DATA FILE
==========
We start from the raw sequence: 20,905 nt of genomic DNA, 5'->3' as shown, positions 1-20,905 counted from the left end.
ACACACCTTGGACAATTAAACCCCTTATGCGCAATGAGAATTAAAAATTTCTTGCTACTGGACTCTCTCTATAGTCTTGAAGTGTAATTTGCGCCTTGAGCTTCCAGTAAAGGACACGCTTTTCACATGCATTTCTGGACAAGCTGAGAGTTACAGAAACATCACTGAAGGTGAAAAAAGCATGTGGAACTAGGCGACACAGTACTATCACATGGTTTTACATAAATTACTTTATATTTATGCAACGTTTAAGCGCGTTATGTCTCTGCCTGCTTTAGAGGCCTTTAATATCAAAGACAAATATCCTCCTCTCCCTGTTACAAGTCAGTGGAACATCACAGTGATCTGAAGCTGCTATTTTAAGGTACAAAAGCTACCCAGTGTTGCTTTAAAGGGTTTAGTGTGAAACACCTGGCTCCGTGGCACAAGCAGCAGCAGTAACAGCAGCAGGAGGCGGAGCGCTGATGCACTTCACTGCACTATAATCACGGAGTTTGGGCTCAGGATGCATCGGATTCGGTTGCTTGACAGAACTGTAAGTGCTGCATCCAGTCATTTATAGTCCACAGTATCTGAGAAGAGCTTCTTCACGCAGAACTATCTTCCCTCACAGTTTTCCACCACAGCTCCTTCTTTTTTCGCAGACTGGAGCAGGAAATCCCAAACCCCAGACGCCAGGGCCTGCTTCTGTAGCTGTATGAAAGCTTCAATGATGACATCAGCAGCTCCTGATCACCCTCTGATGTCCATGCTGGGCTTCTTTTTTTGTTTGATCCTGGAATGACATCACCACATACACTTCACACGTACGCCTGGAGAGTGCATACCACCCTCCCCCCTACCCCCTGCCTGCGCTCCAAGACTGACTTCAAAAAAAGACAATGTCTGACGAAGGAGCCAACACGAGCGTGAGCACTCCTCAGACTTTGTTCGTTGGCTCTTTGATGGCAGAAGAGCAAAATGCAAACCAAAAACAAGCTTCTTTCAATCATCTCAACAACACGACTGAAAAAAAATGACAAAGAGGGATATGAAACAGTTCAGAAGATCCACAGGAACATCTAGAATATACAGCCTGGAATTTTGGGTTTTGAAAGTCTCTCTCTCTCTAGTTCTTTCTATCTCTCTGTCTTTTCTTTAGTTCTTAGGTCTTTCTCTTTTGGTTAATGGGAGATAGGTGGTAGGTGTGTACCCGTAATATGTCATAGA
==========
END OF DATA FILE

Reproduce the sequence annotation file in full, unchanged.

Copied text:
We start from the raw sequence: 20,905 nt of genomic DNA, 5'->3' as shown, positions 1-20,905 counted from the left end.
ACACACCTTGGACAATTAAACCCCTTATGCGCAATGAGAATTAAAAATTTCTTGCTACTGGACTCTCTCTATAGTCTTGAAGTGTAATTTGCGCCTTGAGCTTCCAGTAAAGGACACGCTTTTCACATGCATTTCTGGACAAGCTGAGAGTTACAGAAACATCACTGAAGGTGAAAAAAGCATGTGGAACTAGGCGACACAGTACTATCACATGGTTTTACATAAATTACTTTATATTTATGCAACGTTTAAGCGCGTTATGTCTCTGCCTGCTTTAGAGGCCTTTAATATCAAAGACAAATATCCTCCTCTCCCTGTTACAAGTCAGTGGAACATCACAGTGATCTGAAGCTGCTATTTTAAGGTACAAAAGCTACCCAGTGTTGCTTTAAAGGGTTTAGTGTGAAACACCTGGCTCCGTGGCACAAGCAGCAGCAGTAACAGCAGCAGGAGGCGGAGCGCTGATGCACTTCACTGCACTATAATCACGGAGTTTGGGCTCAGGATGCATCGGATTCGGTTGCTTGACAGAACTGTAAGTGCTGCATCCAGTCATTTATAGTCCACAGTATCTGAGAAGAGCTTCTTCACGCAGAACTATCTTCCCTCACAGTTTTCCACCACAGCTCCTTCTTTTTTCGCAGACTGGAGCAGGAAATCCCAAACCCCAGACGCCAGGGCCTGCTTCTGTAGCTGTATGAAAGCTTCAATGATGACATCAGCAGCTCCTGATCACCCTCTGATGTCCATGCTGGGCTTCTTTTTTTGTTTGATCCTGGAATGACATCACCACATACACTTCACACGTACGCCTGGAGAGTGCATACCACCCTCCCCCCTACCCCCTGCCTGCGCTCCAAGACTGACTTCAAAAAAAGACAATGTCTGACGAAGGAGCCAACACGAGCGTGAGCACTCCTCAGACTTTGTTCGTTGGCTCTTTGATGGCAGAAGAGCAAAATGCAAACCAAAAACAAGCTTCTTTCAATCATCTCAACAACACGACTGAAAAAAAATGACAAAGAGGGATATGAAACAGTTCAGAAGATCCACAGGAACATCTAGAATATACAGCCTGGAATTTTGGGTTTTGAAAGTCTCTCTCTCTCTAGTTCTTTCTATCTCTCTGTCTTTTCTTTAGTTCTTAGGTCTTTCTCTTTTGGTTAATGGGAGATAGGTGGTAGGTGTGTACCCGTAATATGTCATAGA